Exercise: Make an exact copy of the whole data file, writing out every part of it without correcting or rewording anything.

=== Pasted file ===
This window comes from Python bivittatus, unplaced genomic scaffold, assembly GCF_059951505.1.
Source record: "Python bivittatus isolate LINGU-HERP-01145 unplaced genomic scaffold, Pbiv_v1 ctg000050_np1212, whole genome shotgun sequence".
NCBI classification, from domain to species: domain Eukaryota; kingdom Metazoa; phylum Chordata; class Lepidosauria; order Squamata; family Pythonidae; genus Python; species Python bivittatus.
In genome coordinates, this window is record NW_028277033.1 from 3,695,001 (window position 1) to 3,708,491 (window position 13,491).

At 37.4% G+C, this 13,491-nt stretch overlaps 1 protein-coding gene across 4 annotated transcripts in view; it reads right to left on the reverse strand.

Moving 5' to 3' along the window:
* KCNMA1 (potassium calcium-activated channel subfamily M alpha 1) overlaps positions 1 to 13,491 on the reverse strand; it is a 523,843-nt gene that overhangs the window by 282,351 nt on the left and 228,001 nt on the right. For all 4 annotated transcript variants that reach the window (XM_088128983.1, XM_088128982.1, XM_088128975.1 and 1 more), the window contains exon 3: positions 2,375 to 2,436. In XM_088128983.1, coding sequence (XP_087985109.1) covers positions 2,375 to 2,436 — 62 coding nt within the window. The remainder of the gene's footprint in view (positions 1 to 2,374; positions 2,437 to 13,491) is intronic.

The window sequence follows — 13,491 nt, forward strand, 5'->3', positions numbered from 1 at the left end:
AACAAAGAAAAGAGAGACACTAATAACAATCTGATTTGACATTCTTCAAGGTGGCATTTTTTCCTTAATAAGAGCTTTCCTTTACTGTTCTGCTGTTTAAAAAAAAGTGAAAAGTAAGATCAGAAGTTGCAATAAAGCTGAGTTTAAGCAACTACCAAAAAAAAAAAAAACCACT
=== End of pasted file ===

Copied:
This window comes from Python bivittatus, unplaced genomic scaffold, assembly GCF_059951505.1.
Source record: "Python bivittatus isolate LINGU-HERP-01145 unplaced genomic scaffold, Pbiv_v1 ctg000050_np1212, whole genome shotgun sequence".
NCBI classification, from domain to species: domain Eukaryota; kingdom Metazoa; phylum Chordata; class Lepidosauria; order Squamata; family Pythonidae; genus Python; species Python bivittatus.
In genome coordinates, this window is record NW_028277033.1 from 3,695,001 (window position 1) to 3,708,491 (window position 13,491).

At 37.4% G+C, this 13,491-nt stretch overlaps 1 protein-coding gene across 4 annotated transcripts in view; it reads right to left on the reverse strand.

Moving 5' to 3' along the window:
* KCNMA1 (potassium calcium-activated channel subfamily M alpha 1) overlaps positions 1 to 13,491 on the reverse strand; it is a 523,843-nt gene that overhangs the window by 282,351 nt on the left and 228,001 nt on the right. For all 4 annotated transcript variants that reach the window (XM_088128983.1, XM_088128982.1, XM_088128975.1 and 1 more), the window contains exon 3: positions 2,375 to 2,436. In XM_088128983.1, coding sequence (XP_087985109.1) covers positions 2,375 to 2,436 — 62 coding nt within the window. The remainder of the gene's footprint in view (positions 1 to 2,374; positions 2,437 to 13,491) is intronic.

The window sequence follows — 13,491 nt, forward strand, 5'->3', positions numbered from 1 at the left end:
AACAAAGAAAAGAGAGACACTAATAACAATCTGATTTGACATTCTTCAAGGTGGCATTTTTTCCTTAATAAGAGCTTTCCTTTACTGTTCTGCTGTTTAAAAAAAAGTGAAAAGTAAGATCAGAAGTTGCAATAAAGCTGAGTTTAAGCAACTACCAAAAAAAAAAAAAACCACT